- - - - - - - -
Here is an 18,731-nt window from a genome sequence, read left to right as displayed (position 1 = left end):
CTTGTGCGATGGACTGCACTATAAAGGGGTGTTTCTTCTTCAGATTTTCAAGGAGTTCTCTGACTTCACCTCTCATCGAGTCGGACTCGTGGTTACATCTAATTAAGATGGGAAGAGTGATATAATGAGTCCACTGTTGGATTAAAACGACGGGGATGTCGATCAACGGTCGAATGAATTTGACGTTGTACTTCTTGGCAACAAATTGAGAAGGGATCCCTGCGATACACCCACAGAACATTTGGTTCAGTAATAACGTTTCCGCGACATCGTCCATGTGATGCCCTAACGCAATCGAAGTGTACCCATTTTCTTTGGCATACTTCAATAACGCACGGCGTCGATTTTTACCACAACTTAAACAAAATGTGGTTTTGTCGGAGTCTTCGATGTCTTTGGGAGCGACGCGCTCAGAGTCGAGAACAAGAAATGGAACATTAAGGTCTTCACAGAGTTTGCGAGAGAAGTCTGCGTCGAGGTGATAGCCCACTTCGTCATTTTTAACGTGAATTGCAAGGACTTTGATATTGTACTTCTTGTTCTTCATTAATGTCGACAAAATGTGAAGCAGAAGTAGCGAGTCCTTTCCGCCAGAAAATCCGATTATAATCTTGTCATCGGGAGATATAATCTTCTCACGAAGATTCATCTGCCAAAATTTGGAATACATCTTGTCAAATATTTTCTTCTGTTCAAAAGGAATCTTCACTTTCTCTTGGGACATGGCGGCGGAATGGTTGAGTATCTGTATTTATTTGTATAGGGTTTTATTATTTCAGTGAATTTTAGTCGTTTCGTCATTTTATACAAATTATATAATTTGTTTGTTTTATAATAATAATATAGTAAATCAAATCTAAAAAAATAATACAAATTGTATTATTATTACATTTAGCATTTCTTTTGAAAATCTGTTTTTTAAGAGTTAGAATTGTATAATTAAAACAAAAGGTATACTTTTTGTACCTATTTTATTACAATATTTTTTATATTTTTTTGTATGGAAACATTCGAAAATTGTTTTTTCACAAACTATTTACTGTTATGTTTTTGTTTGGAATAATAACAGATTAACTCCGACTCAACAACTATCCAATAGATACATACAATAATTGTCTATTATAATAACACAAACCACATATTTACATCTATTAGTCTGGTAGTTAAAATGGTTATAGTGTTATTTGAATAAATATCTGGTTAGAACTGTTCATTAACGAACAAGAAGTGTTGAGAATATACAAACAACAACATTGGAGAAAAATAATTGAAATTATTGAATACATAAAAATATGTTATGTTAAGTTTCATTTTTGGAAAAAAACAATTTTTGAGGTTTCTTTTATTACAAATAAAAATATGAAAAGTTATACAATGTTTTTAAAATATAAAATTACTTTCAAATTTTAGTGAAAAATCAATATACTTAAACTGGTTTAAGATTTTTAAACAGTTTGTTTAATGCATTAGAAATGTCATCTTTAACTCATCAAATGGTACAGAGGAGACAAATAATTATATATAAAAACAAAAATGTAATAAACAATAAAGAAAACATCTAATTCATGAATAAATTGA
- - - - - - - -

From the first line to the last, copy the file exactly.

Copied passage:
Here is an 18,731-nt window from a genome sequence, read left to right as displayed (position 1 = left end):
CTTGTGCGATGGACTGCACTATAAAGGGGTGTTTCTTCTTCAGATTTTCAAGGAGTTCTCTGACTTCACCTCTCATCGAGTCGGACTCGTGGTTACATCTAATTAAGATGGGAAGAGTGATATAATGAGTCCACTGTTGGATTAAAACGACGGGGATGTCGATCAACGGTCGAATGAATTTGACGTTGTACTTCTTGGCAACAAATTGAGAAGGGATCCCTGCGATACACCCACAGAACATTTGGTTCAGTAATAACGTTTCCGCGACATCGTCCATGTGATGCCCTAACGCAATCGAAGTGTACCCATTTTCTTTGGCATACTTCAATAACGCACGGCGTCGATTTTTACCACAACTTAAACAAAATGTGGTTTTGTCGGAGTCTTCGATGTCTTTGGGAGCGACGCGCTCAGAGTCGAGAACAAGAAATGGAACATTAAGGTCTTCACAGAGTTTGCGAGAGAAGTCTGCGTCGAGGTGATAGCCCACTTCGTCATTTTTAACGTGAATTGCAAGGACTTTGATATTGTACTTCTTGTTCTTCATTAATGTCGACAAAATGTGAAGCAGAAGTAGCGAGTCCTTTCCGCCAGAAAATCCGATTATAATCTTGTCATCGGGAGATATAATCTTCTCACGAAGATTCATCTGCCAAAATTTGGAATACATCTTGTCAAATATTTTCTTCTGTTCAAAAGGAATCTTCACTTTCTCTTGGGACATGGCGGCGGAATGGTTGAGTATCTGTATTTATTTGTATAGGGTTTTATTATTTCAGTGAATTTTAGTCGTTTCGTCATTTTATACAAATTATATAATTTGTTTGTTTTATAATAATAATATAGTAAATCAAATCTAAAAAAATAATACAAATTGTATTATTATTACATTTAGCATTTCTTTTGAAAATCTGTTTTTTAAGAGTTAGAATTGTATAATTAAAACAAAAGGTATACTTTTTGTACCTATTTTATTACAATATTTTTTATATTTTTTTGTATGGAAACATTCGAAAATTGTTTTTTCACAAACTATTTACTGTTATGTTTTTGTTTGGAATAATAACAGATTAACTCCGACTCAACAACTATCCAATAGATACATACAATAATTGTCTATTATAATAACACAAACCACATATTTACATCTATTAGTCTGGTAGTTAAAATGGTTATAGTGTTATTTGAATAAATATCTGGTTAGAACTGTTCATTAACGAACAAGAAGTGTTGAGAATATACAAACAACAACATTGGAGAAAAATAATTGAAATTATTGAATACATAAAAATATGTTATGTTAAGTTTCATTTTTGGAAAAAAACAATTTTTGAGGTTTCTTTTATTACAAATAAAAATATGAAAAGTTATACAATGTTTTTAAAATATAAAATTACTTTCAAATTTTAGTGAAAAATCAATATACTTAAACTGGTTTAAGATTTTTAAACAGTTTGTTTAATGCATTAGAAATGTCATCTTTAACTCATCAAATGGTACAGAGGAGACAAATAATTATATATAAAAACAAAAATGTAATAAACAATAAAGAAAACATCTAATTCATGAATAAATTGA